Stay at Bisate Lodge

South Africa

Madikwe Game ReserveMadikwe is widely recognised as one of the premier luxury safari destinations in Southern Africa. Madikwe Private Game Reserve has become world-famous for its Lion, African Wild Dog and Big 5 viewing.

The Kruger National Park – The Kruger National Park is the largest reserve in South Africa. Visit Sabi Sands, Timbavati Private Game Reserve or Kruger National Park Private Concessions for a guaranteed incredible safari and luxury accommodation. 

Tanzania 

Serengeti National Park – Here you can find the Big 5 on your classic safari, elusive big cats and witness the Great Migration all while staying at one of these beautiful accommodations. 

Ngorongoro Crater – The Ngorongoro Crater is an iconic natural wonder of the world. Once an enormous volcano, it is now the world’s largest intact caldera volcano formed over 2 million years ago. This phenomenally game-rich crater is an ecosystem within itself and is a fertile paradise for plains game and predators alike. 

Zambia 

Liuwa Plain – the Liuwa Plain offers unrivalled access to incredible wildlife, bird-sightings and wildflower blooms that you will see on any day and night game drives, walking safaris, or bird watching. However, the real magic of Liuwa Plain is the 30 000 – 40 000 wildebeest seen in the area from June when they start their migration from the area around camp to the north of the National Park. 

Stay at King Lewanika  

Lower Zambezi – This spectacular region draws travellers in with its world-famous composite of abundant wildlife, natural beauty and bucket-list-worthy activities such as fishing, canoeing safaris and sleep-outs.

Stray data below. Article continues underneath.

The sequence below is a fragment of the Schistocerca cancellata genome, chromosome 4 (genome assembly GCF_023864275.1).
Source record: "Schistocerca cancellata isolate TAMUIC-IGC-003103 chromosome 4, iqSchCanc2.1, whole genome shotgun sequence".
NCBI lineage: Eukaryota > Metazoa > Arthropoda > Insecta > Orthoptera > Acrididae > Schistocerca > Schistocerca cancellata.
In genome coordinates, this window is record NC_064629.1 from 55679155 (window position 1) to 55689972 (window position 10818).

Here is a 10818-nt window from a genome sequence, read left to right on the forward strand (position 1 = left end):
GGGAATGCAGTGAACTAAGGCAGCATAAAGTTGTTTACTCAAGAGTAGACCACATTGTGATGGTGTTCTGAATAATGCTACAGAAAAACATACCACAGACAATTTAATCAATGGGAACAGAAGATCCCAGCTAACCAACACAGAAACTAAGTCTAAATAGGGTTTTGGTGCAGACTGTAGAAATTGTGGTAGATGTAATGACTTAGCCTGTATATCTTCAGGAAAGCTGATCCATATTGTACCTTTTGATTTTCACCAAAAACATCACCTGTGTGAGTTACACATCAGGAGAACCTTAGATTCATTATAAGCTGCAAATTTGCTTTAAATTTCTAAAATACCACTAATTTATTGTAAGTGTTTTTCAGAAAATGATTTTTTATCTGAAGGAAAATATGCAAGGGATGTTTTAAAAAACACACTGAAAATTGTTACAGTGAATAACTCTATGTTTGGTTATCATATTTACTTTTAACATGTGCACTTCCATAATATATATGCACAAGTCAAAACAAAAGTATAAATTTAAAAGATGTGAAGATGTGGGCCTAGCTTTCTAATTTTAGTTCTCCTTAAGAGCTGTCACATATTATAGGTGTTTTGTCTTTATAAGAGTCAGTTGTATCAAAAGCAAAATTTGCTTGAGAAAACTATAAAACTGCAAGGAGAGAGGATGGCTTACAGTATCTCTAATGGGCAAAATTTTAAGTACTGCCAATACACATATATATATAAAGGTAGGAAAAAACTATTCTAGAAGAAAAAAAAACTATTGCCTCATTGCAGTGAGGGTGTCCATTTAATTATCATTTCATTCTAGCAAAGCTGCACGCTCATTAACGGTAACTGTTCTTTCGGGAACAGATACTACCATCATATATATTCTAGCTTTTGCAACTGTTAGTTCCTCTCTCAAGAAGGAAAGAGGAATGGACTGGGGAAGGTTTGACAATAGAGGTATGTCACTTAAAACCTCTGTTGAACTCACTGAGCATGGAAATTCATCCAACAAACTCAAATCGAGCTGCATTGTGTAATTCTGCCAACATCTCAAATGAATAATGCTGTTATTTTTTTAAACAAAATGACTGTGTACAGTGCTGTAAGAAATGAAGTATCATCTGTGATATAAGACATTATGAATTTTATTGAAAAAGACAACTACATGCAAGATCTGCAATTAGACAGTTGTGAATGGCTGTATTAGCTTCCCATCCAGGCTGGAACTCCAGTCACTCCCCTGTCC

Stay at Chongwe 

Chongwe Zambia - Tempt your taste buds with Zambia_s fine cuisine

South Luangwa National Park – South Luangwa is Zambia’s premier national park and wildlife destination. It is one of the greatest wildlife sanctuaries in the world, covering 9,050 km2. The park is unfenced and bordered by a steep escarpment to the west and by the Luangwa River to the east.

Stay at Mchenja Bush Camp.
Mchenja Zambia South Luangwa - The style and comfort of the suites make you feel like an early explorer on an authentic safari

If you’ve already decided where you want to safari on your next trip to Africa, enquire about an itinerary with one of our team members here.

Experience of the Month – Safari with a Purpose 

This month’s top and not-to-be-missed experience is a Safari with a Purpose. Embark on a journey with meaning… with one of four hand-crafted adventures. Submerge yourself in something bigger. Wander off the beaten track, interact with indigenous tribes, help conserve Africa’s wildlife and give back to wonderful projects so that the world can, in turn, give back to you. Iconic Africa, in partnership with Wilderness Safaris, would like to offer the discerning traveller the opportunity to find their travel purpose in Rwanda, Seychelles, Kenya, Zimbabwe and South Africa by taking part in a world of philanthropy, conservation, wildlife, culture and adventure.